There is a relatively rare birth defect call phenylketonuria (PKU.) It is an autosomal recessive trait inherited in a classic Mendelian pattern. A person may have inherited the PKU gene from one parent but not both parents; that means the person is a carrier for the trait, but will not have the disease and will not manifest any symptoms. YOU could be a carrier for PKU and not even know it. If you mate with someone who is NOT a carrier, none of your children will have PKU but there is a 50% chance that each one of them will be a carrier for the disease.
If a carrier mates with another carrier, there is a 25% chance that each child will inherit the gene from both parents and, therefore, develop the disease.
Phenylalanine is an "essential" amino acid. There are approximately 20 amino acids that naturally combine into chains to form polypeptides and proteins. Most proteins do NOT contain all 20 of the essential amino acids. When your body processes proteins, it breaks the protein down into its amino acids components and eventually those amino acids are further metabolized by the liver and excreted in the urine.
A person with PKU lacks the ability to metabolize and excrete the phenylalanine metabolites and they build to toxic levels in the body. That is what causes most of the symptoms of PKU. It does not compromise the life expectancy of its victims but people with PKU may have a life of marginal existence and dependence, at best.
The symptoms of PKU may include
-- A musty odor in the breath, skin or urine, caused by too much phenylalanine in the body
-- Neurological problems, including seizures
-- Skin rashes (eczema)
-- Fair skin and blue eyes (because people with PKU can't convert phenylalanine into melanin, the pigment responsible for hair and skin tone)
-- Abnormally small head (microcephaly)
-- Intellectual disability
-- Delayed development
-- Behavioral, emotional and social problems
-- Psychiatric disorders
I have told you about PKU because it is a relatively simply and easily understood example of the interplay between "nature and nurture." The nature vs. nurture issue arises frequently when we discuss human behavior; does a person behave a certain way because they were born with that behavior "programmed" in their genetic complement, or because they were exposed, early in life, to an environment which promoted that behavior. The answer is usually not easily discerned.
E.g, suppose I identify a certain behavior that is much more common in people of Chinese descent. Certainly they have a different and unique genetic blueprint that manifests in some obvious ways, but most of them were also raised in China and they were exposed to certain behaviors in their parents, grew up eating a certain diet which varies from a Western or African diet, and we can't really say that the "Chinese" behavior under study is caused by Chinese genetics or Chinese nurturing.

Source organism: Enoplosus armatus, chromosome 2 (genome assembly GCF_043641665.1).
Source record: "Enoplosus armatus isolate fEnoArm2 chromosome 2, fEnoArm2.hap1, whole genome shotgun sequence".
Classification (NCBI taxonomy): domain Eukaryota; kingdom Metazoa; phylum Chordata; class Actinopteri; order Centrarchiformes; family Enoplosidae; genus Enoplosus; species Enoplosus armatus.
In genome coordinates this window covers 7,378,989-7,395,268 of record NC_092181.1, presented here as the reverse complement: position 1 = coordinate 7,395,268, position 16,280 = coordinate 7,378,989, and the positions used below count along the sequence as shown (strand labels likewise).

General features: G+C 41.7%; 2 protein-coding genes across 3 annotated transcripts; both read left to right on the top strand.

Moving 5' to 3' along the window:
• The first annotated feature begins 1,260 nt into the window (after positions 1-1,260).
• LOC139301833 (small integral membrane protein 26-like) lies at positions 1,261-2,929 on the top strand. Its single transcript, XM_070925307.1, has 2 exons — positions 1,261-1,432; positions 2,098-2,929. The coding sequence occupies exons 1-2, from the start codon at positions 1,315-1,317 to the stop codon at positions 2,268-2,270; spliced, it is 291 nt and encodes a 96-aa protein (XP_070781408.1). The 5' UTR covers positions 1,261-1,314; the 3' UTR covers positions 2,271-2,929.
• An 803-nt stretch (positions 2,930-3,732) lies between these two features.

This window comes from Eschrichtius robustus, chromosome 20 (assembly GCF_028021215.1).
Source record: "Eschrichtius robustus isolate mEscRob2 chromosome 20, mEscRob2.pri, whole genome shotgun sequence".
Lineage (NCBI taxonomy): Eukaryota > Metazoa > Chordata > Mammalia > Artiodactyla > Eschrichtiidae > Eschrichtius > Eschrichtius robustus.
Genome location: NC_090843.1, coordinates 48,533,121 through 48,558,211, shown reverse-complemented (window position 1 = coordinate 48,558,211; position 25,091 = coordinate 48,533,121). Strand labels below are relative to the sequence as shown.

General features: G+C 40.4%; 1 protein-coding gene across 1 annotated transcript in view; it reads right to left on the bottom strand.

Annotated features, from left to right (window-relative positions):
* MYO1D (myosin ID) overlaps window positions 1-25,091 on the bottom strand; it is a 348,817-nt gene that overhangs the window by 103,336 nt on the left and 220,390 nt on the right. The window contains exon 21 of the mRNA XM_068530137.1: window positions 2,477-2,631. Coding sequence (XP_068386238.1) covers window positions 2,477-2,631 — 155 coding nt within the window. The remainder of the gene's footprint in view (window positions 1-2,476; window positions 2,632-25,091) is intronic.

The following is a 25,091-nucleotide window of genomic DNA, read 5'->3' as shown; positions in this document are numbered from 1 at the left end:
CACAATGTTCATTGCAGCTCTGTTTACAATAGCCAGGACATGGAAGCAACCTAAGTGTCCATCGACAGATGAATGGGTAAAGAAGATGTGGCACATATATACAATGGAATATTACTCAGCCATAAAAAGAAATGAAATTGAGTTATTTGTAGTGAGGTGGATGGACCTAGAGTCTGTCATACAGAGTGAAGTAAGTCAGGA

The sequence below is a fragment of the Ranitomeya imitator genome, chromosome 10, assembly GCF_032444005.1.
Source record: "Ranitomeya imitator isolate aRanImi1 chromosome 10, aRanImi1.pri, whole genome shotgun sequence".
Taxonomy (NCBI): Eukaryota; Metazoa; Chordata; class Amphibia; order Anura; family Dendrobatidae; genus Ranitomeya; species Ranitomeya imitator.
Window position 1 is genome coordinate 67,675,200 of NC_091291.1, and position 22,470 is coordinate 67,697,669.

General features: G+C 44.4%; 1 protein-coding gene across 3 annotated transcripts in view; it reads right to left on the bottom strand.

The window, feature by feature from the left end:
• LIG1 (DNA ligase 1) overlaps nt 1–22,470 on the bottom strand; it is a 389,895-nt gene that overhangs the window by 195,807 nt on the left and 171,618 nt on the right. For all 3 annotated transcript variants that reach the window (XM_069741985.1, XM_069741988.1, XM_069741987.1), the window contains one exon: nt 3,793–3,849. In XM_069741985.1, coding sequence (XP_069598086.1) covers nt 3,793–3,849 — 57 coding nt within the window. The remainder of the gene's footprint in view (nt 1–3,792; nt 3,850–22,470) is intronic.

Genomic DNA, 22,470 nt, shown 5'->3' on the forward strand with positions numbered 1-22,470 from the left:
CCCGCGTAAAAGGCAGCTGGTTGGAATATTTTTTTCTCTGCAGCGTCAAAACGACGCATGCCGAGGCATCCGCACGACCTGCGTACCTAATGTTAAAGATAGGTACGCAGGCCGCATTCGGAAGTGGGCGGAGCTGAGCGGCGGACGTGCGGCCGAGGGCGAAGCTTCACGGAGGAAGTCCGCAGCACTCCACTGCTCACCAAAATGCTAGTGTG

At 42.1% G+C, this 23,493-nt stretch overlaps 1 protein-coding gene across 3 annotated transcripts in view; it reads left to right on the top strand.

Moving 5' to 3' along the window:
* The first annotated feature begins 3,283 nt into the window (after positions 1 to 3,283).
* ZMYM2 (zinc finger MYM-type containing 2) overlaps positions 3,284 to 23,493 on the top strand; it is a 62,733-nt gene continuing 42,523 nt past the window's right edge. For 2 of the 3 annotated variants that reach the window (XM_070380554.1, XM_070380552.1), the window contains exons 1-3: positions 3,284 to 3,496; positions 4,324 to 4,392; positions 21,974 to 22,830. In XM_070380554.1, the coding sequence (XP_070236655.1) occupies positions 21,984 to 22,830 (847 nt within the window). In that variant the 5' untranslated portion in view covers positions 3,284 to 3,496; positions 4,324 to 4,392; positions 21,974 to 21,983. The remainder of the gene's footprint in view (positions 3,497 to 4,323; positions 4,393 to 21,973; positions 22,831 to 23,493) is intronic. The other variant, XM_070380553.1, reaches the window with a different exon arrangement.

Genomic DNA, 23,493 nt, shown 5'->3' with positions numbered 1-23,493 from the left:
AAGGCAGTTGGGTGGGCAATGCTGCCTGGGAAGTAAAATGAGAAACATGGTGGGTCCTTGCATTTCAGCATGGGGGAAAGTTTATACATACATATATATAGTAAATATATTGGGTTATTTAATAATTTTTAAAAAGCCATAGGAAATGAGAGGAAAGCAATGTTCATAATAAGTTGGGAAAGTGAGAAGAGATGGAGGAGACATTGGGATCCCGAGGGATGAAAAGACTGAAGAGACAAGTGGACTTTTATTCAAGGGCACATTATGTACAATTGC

Back to PKU. (While it is clearly an inherited condition, it is interesting that it occurs less frequently in people of African descent.) If you are born with PKU, are you doomed to a lifetime of seizures, rashes, microcephaly, hyperactivity, intellectual disability, etc.?
No. In the US, every child is screened shortly after birth for the presence of PKU. If a child is positive, they are immediately started on a low protein diet, because that is the sole source of phenylalanine in our diet. Take away phenylalanine and the body can't produce the dangerous phenylalanine metabolites that harm the body. People with PKU are also given a protein supplement composed only of proteins which do not contain phenylalanine. Finally, there is a relatively new drug - sapropterin (Kuvan) - which reportedly makes phenylketonurics more tolerant of phenylalanine, but its long term efficacy is not well established.
If treated from infancy with the above regimen, most phenylketonurics will not develop symptoms of the disease and they will develop normally both physically and mentally. It is controlled extremely well by these dietary restrictions.
So, this is a disease that is inherited but the expression and severity of the disease is controlled quite effectively by modifications of diet. So, nature and nurture both work together for phenylketonurics.
Aspartame is the artificial sweetener used in Diet Coke and many other diet soft drinks. Aspartame contains phenylalanine so anyone with PKU should avoid drinking Diet Coke and any of the other diet drinks sweetened with aspartame! Next time you see a can of Diet Coke, I'll bet you look at the label for the PKU warning.